I did this for months, and I was trying to get as lean as possible so the last two days I would have no water. After the competition, I was run down to nothing to a point where I didn’t have a period for 2 whole years. I finally went to an OB practice and she told me to start using my common sense, so that is when I started practicing what I preached with my nutrition. Within a month my period was back.
When I moved on from competitions, I started incorporating wellness into my routine. I would ask myself, “are you treating your body properly for the long run,” and I realized that I wasn’t.
Erica: I think that is something that everyone needs to stop and think about. We need to be aware of what we are doing to our body today, that is going to impact us tomorrow. There are a lot of signs that your body will give you to let you know that you need to back off on your exercise. Calories in, calories out doesn’t work anymore. If you go have a piece of cake with sugar and gluten, spending an hour at the gym doing cardio isn’t going to get those toxins out of your body; it is going to add more stress to the body. If we look at the quality of food we are eating and decrease our exercise, then you will see the weight drop off.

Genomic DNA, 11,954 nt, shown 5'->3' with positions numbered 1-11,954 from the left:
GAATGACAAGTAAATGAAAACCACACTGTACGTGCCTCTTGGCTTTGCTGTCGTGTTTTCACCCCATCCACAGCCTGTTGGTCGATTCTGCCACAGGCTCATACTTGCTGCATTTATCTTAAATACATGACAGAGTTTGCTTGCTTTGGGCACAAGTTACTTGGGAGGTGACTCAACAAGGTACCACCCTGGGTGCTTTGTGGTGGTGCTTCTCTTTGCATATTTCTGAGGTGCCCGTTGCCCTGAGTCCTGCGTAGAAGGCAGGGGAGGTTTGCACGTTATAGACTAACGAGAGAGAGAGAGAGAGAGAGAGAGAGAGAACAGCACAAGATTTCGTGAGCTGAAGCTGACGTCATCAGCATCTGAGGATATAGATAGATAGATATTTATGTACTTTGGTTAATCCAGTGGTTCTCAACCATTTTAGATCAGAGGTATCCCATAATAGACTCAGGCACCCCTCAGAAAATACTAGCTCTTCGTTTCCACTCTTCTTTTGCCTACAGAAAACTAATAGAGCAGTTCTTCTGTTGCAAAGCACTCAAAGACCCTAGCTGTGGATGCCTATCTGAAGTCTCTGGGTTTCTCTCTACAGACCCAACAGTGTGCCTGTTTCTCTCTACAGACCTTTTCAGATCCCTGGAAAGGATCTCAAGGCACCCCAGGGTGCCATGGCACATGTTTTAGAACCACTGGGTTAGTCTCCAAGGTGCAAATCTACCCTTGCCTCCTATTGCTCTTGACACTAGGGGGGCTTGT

And I have nothing against competitions if that is something that works for you. There are amazing people out there who can help you do it successfully without running your body down. When I was competing, I didn’t ask enough questions and it affected how my body felt. This is where I start to see this cycle come into play. If we are always in the fight or flight state, your body is hanging on for dear life. The calories don’t matter if we listen to our bodies.